About ten percent of people with vascular dementia also have brain damage from Alzheimer’s disease. This is known as mixed dementia and affects people over 75 years of age.
There is no single test for vascular dementia. The doctor will ask about current symptoms and how they are affecting a person’s life, and take a medical history that includes high blood pressure, cholesterol, and diabetes. Family members and caregivers can often provide helpful details as people with vascular dementia may not have insight into their symptoms. Assessments may include the evaluation of abilities such as dressing, bathing, cooking, and medication management. The doctor may also test mental ability. Blood tests may help rule out other conditions that can cause some of the same symptoms. A person suspected of having vascular dementia will usually need a CT (computerized tomography) or MRI (magnetic resonance imaging) scan, which can help the physician diagnose the type of vascular dementia and the extent of the changes in the brain. Doctors must also rule out other conditions that share the same symptoms, such as depression, thyroid disease, some medications, alcohol abuse, and infectious causes.
Treatment of vascular dementia may help slow the progress, but it is not possible to reverse the changes or cure the condition. Many healthcare professionals have the skills to support a person with vascular dementia to ensure the best possible quality of life. People with vascular dementia can benefit from lifestyle changes that target the underlying cardiovascular causes of the condition. These include following a healthy, low-salt diet, losing weight, stopping smoking, reducing alcohol, and regular exercise. Some people need medication for high blood pressure and high cholesterol. Drugs that reduce the risk of blood clots will help prevent future strokes.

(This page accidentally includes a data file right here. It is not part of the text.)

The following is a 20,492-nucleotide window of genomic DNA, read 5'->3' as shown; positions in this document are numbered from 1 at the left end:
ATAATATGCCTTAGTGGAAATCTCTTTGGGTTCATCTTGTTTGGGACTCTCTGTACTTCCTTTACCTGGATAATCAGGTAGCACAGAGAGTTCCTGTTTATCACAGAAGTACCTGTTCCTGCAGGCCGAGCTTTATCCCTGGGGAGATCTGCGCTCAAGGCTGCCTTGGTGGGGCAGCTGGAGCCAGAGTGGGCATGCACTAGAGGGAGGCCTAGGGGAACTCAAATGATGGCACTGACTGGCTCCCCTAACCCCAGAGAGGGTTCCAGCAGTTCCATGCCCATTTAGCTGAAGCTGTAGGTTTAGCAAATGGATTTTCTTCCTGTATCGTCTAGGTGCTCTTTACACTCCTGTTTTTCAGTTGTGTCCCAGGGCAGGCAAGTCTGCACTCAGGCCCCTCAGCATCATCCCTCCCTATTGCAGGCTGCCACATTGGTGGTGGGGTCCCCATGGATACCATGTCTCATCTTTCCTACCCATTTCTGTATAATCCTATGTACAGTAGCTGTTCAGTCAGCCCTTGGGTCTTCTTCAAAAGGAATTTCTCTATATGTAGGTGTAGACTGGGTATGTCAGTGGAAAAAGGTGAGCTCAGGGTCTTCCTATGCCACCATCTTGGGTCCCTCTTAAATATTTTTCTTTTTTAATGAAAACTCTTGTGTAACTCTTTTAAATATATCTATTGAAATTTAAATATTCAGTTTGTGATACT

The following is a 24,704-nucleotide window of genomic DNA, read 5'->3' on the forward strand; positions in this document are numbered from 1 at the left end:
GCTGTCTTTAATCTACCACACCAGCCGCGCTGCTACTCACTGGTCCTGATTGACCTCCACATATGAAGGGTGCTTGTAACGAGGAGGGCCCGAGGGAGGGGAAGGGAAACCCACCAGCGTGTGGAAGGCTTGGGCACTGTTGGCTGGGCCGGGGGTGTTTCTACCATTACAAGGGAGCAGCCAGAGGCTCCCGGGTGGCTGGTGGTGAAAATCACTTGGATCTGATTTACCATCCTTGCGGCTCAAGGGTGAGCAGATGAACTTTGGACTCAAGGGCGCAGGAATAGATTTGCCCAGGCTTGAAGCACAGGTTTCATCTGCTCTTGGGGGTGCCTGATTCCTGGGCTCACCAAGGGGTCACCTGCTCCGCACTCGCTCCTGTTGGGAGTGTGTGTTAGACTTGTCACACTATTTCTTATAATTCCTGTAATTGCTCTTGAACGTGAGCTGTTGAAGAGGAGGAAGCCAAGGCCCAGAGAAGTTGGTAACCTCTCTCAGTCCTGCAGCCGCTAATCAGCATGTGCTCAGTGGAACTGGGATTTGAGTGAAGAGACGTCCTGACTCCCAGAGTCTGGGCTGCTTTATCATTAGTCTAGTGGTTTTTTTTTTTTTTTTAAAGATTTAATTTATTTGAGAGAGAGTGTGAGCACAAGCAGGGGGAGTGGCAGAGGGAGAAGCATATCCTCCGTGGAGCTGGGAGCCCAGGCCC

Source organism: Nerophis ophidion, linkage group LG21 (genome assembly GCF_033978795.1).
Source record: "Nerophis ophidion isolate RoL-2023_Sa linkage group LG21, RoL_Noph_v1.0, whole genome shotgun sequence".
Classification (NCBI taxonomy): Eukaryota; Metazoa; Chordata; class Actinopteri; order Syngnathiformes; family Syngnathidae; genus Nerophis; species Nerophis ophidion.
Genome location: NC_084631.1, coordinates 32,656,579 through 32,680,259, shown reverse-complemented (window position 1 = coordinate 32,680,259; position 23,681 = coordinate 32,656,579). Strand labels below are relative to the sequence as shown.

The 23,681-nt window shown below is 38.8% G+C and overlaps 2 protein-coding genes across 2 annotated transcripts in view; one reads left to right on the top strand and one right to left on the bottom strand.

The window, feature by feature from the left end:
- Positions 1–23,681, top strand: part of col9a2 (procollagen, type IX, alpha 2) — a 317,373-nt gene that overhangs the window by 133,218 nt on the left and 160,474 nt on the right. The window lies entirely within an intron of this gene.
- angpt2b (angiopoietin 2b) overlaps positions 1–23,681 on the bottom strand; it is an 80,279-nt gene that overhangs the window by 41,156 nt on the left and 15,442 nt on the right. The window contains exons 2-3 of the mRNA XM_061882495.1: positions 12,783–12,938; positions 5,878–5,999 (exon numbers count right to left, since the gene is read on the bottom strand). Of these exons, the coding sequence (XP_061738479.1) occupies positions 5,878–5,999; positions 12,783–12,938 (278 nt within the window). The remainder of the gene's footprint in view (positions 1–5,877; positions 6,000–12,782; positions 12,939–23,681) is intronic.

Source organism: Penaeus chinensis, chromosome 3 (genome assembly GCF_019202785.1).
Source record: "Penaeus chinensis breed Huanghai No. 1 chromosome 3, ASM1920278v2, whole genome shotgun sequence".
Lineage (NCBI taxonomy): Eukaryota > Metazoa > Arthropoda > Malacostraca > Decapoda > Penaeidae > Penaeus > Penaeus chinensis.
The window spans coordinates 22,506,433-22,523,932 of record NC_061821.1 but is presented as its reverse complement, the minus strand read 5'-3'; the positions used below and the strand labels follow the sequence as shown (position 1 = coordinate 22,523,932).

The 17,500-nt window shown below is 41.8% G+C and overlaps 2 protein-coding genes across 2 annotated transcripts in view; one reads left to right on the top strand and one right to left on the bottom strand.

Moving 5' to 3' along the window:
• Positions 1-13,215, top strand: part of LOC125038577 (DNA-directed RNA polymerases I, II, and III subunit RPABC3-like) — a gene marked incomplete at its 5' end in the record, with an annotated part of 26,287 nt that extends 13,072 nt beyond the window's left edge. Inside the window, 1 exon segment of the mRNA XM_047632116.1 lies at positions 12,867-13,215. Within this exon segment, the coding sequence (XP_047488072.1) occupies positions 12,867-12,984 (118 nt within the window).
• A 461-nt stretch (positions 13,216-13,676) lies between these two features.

Diabetes should be kept under good control. If the person with vascular dementia is distressed or aggressive, then medication to calm these episodes may help.
For someone with vascular dementia, various aids and therapies can make the activities of daily living much easier. Speech and language therapy may help with communication, and practical aids can enable them to dress on their own. Mental exercises can improve memory and problem-solving skills. Relaxation activities, such as music and dance therapy or massage, may be helpful, and medication aids and pillboxes may help someone who has memory loss.
The main factors that put someone at risk of developing vascular dementia are the same as those that raise the risk of cardiovascular diseases and strokes. These include high blood pressure, diabetes, high cholesterol, smoking, alcohol, and obesity. After 65 years of age, the risk of dementia increases and doubles every five subsequent years. Vascular dementia is relatively uncommon before this period. There is evidence that keeping mentally and socially active reduces the risk of developing vascular dementia and slows down mental decline. Recent research suggests there may be a genetic link between some forms of vascular dementia and cardiovascular disease. For people with a family history of stroke, heart disease, or diabetes, there appears to be an increased risk of developing vascular dementia.